This table lists symptoms that people with this disease may have. For most diseases, symptoms will vary from person to person. People with the same disease may not have all the symptoms listed. This information comes from a database called the Human Phenotype Ontology (HPO) . The HPO collects information on symptoms that have been described in medical resources. The HPO is updated regularly. Use the HPO ID to access more in-depth information about a symptom.

Medical Terms Other Names
Learn More:
HPO ID
80%-99% of people have these symptoms
Abnormal pyramidal sign
0007256
Abnormality of metabolism/homeostasis
Laboratory abnormality
Metabolism abnormality

[ more ]

0001939
Abnormality of retinal pigmentation
0007703
Anosmia
Lost smell
0000458
Ataxia
0001251
Cardiomyopathy
Disease of the heart muscle
0001638
Cataract
Clouding of the lens of the eye
Cloudy lens

[ more ]

0000518
Dry skin
0000958
Hemiplegia/hemiparesis
Paralysis or weakness of one side of body
0004374
Ichthyosis
0008064
Nail dysplasia
Atypical nail growth
0002164
Peripheral neuropathy
0009830
Retinopathy
Noninflammatory retina disease
0000488
Sensorineural hearing impairment
0000407
Skeletal dysplasia
0002652
30%-79% of people have these symptoms
Abnormality of epiphysis morphology
Abnormal shape of end part of bone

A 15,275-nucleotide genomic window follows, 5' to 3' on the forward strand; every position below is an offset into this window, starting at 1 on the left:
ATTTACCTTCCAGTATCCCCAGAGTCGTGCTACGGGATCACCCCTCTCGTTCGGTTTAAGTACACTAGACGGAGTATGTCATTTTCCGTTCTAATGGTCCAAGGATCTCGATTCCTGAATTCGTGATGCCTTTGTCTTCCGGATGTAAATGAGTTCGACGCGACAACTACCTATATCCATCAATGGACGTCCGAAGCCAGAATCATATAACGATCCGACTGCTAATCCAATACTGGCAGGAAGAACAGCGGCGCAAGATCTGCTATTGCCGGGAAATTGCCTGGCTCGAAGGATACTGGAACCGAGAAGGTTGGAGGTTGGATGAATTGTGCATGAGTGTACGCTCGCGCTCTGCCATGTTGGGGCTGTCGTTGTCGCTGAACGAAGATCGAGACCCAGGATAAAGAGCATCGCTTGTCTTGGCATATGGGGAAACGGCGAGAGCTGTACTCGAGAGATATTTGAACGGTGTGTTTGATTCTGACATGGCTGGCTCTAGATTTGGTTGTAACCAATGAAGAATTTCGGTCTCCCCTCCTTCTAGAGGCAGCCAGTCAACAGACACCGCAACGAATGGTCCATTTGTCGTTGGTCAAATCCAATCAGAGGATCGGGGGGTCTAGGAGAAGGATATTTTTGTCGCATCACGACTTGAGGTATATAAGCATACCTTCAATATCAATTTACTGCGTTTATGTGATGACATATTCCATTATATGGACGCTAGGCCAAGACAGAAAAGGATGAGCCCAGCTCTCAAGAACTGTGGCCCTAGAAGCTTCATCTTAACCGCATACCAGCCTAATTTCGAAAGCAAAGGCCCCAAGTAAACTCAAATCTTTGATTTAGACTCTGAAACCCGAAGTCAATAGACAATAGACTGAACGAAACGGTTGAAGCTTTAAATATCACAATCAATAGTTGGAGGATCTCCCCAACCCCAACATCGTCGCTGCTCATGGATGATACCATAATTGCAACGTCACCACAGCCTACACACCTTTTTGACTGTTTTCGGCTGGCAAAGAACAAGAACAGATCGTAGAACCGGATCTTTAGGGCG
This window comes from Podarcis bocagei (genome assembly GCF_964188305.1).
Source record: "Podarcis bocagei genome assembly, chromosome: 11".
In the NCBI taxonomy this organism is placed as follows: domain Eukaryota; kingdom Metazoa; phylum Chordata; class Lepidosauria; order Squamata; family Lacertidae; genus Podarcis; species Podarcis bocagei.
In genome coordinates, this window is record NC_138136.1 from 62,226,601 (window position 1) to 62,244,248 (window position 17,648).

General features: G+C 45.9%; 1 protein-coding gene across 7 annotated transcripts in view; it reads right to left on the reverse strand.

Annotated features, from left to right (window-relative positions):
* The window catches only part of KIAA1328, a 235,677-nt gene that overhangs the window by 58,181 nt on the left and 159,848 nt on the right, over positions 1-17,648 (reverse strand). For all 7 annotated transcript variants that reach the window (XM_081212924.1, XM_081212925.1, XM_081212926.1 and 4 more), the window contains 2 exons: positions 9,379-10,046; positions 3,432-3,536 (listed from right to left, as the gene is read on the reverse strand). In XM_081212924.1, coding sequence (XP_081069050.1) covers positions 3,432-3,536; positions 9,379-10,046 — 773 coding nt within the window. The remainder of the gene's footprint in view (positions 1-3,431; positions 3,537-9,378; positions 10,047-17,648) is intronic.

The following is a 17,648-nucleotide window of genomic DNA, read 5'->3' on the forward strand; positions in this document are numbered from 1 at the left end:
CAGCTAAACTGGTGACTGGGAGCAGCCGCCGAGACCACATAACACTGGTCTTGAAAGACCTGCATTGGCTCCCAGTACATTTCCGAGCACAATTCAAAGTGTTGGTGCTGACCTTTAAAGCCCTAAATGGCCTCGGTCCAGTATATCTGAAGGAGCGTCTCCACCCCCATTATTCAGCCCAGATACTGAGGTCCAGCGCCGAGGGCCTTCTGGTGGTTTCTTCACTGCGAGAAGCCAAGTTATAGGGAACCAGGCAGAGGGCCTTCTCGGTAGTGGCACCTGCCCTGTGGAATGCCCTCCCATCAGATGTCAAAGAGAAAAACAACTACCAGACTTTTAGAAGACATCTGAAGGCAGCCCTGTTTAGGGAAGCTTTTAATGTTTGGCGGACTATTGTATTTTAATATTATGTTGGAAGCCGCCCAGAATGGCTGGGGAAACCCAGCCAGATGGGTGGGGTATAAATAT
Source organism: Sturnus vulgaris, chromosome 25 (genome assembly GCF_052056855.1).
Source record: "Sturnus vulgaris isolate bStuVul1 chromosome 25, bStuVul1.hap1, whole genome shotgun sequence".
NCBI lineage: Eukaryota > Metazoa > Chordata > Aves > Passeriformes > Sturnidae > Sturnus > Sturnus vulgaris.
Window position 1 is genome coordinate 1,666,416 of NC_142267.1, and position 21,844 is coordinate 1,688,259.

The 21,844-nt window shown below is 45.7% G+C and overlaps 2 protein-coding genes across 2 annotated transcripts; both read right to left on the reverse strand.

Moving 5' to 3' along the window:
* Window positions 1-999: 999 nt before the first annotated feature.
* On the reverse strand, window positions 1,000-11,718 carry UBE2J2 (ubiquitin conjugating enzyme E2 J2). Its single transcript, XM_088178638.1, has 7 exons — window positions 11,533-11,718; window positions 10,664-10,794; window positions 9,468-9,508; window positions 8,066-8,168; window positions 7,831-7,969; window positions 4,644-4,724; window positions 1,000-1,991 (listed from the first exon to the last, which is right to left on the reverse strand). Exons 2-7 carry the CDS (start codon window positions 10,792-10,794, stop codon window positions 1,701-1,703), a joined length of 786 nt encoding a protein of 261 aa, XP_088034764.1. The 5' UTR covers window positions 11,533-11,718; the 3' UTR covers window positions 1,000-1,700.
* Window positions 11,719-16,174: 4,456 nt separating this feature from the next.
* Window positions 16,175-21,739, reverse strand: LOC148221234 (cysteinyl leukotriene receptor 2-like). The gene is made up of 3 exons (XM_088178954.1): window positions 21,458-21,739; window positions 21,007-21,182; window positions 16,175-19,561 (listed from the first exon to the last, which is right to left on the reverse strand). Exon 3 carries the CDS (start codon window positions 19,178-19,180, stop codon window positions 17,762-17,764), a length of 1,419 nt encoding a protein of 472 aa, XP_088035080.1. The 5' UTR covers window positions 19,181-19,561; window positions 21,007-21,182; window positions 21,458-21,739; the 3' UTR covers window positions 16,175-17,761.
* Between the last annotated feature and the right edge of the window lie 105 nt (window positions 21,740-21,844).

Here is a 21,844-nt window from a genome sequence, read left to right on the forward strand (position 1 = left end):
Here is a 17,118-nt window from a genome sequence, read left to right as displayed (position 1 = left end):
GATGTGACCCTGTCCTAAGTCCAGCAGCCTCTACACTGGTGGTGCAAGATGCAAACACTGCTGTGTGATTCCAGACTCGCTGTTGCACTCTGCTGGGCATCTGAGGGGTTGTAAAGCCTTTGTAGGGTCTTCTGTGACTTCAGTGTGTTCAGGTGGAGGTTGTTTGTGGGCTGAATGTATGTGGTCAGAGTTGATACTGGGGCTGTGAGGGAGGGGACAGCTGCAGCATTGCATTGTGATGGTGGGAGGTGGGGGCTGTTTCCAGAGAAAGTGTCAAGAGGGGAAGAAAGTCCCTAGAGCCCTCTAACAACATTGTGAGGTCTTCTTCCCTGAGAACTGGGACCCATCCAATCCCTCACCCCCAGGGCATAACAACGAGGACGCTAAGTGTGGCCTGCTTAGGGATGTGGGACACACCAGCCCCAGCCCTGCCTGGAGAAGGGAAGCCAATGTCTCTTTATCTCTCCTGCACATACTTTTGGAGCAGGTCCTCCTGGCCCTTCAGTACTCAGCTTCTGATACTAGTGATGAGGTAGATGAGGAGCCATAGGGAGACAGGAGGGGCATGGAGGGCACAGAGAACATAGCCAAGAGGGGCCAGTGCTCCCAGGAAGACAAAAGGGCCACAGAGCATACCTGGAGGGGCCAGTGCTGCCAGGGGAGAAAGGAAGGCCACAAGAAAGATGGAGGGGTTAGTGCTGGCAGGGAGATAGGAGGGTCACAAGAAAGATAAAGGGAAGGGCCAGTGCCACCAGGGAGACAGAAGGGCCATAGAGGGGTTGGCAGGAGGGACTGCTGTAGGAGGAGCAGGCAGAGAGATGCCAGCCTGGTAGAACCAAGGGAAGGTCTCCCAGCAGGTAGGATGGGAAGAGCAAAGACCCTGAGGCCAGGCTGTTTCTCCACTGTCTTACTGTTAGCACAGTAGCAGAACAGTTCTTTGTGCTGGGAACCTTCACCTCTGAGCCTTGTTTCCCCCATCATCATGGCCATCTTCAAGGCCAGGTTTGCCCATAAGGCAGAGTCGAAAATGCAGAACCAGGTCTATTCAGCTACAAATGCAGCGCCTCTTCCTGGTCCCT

0005930
Developmental regression
Loss of developmental milestones
Mental deterioration in childhood

[ more ]

0002376
Hammertoe
Hammer toe
Hammertoes

[ more ]

0001765
Intellectual disability, severe
Early and severe mental retardation
Mental retardation, severe
Severe mental retardation

[ more ]

0010864
Miosis
Constricted pupils
Pupillary constriction

[ more ]

0000616
Muscular hypotonia
Low or weak muscle tone
0001252
Nyctalopia
Night blindness
Night-blindness
Poor night vision

[ more ]

0000662
Ptosis
Drooping upper eyelid
0000508
Short metacarpal
Shortened long bone of hand
0010049
Skeletal muscle atrophy
Muscle degeneration
Muscle wasting

[ more ]

0003202
Splenomegaly
Increased spleen size
0001744
5%-29% of people have these symptoms
Abnormal renal physiology
Abnormal kidney function
Kidney function issue

[ more ]

0012211
Heart block
0012722
Microphthalmia
Abnormally small eyeball
0000568
Nystagmus
Involuntary, rapid, rhythmic eye movements
0000639
Pes cavus
High-arched foot
0001761
Progressive visual loss
Progressive loss of vision
Progressive vision loss
Progressive visual impairment
Slowly progressive visual loss
Vision loss, progressive
Visual loss, progressive

[ more ]

0000529
Renal insufficiency
Renal failure
Renal failure in adulthood

[ more ]

0000083
Respiratory insufficiency
Respiratory impairment
0002093
Percent of people who have these symptoms is not available through HPO
Arrhythmia
Abnormal heart rate
Heart rhythm disorders
Irregular heart beat
Irregular heartbeat

[ more ]

0011675
Autosomal recessive inheritance
0000007
Cardiomegaly
Enlarged heart
Increased heart size

[ more ]

0001640
Congestive heart failure
Cardiac failure
Cardiac failures
Heart failure

[ more ]

0001635
Elevated levels of phytanic acid
0010571
Hyporeflexia